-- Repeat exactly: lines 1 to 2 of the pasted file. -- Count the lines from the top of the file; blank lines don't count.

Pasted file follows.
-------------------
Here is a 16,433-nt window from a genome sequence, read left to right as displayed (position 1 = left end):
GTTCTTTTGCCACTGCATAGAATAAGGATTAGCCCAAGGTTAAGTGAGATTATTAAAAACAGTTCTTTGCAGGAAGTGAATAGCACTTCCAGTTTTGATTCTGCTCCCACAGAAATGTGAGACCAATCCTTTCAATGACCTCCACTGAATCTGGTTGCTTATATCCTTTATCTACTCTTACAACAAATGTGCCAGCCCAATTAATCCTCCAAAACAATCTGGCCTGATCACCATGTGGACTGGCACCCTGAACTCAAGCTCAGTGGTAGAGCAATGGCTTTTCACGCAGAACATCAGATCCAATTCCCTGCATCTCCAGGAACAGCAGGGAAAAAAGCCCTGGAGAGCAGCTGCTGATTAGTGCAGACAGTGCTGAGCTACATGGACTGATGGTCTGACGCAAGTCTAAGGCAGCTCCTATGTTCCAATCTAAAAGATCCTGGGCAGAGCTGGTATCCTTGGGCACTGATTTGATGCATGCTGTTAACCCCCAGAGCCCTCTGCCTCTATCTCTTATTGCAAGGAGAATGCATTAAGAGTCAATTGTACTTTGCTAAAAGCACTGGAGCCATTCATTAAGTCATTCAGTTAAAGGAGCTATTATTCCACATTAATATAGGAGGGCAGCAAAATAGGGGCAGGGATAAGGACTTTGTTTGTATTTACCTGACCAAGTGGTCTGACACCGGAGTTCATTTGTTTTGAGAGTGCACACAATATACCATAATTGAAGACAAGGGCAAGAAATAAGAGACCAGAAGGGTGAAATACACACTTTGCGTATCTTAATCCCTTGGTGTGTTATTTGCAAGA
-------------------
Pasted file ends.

Here is a 16,433-nt window from a genome sequence, read left to right as displayed (position 1 = left end):
GTTCTTTTGCCACTGCATAGAATAAGGATTAGCCCAAGGTTAAGTGAGATTATTAAAAACAGTTCTTTGCAGGAAGTGAATAGCACTTCCAGTTTTGATTCTGCTCCCACAGAAATGTGAGACCAATCCTTTCAATGACCTCCACTGAATCTGGTTGCTTATATCCTTTATCTACTCTTACAACAAATGTGCCAGCCCAATTAATCCTCCAAAACAATCTGGCCTGATCACCATGTGGACTGGCACCCTGAACTCAAGCTCAGTGGTAGAGCAATGGCTTTTCACGCAGAACATCAGATCCAATTCCCTGCATCTCCAGGAACAGCAGGGAAAAAAGCCCTGGAGAGCAGCTGCTGATTAGTGCAGACAGTGCTGAGCTACATGGACTGATGGTCTGACGCAAGTCTAAGGCAGCTCCTATGTTCCAATCTAAAAGATCCTGGGCAGAGCTGGTATCCTTGGGCACTGATTTGATGCATGCTGTTAACCCCCAGAGCCCTCTGCCTCTATCTCTTATTGCAAGGAGAATGCATTAAGAGTCAATTGTACTTTGCTAAAAGCACTGGAGCCATTCATTAAGTCATTCAGTTAAAGGAGCTATTATTCCACATTAATATAGGAGGGCAGCAAAATAGGGGCAGGGATAAGGACTTTGTTTGTATTTACCTGACCAAGTGGTCTGACACCGGAGTTCATTTGTTTTGAGAGTGCACACAATATACCATAATTGAAGACAAGGGCAAGAAATAAGAGACCAGAAGGGTGAAATACACACTTTGCGTATCTTAATCCCTTGGTGTGTTATTTGCAAGA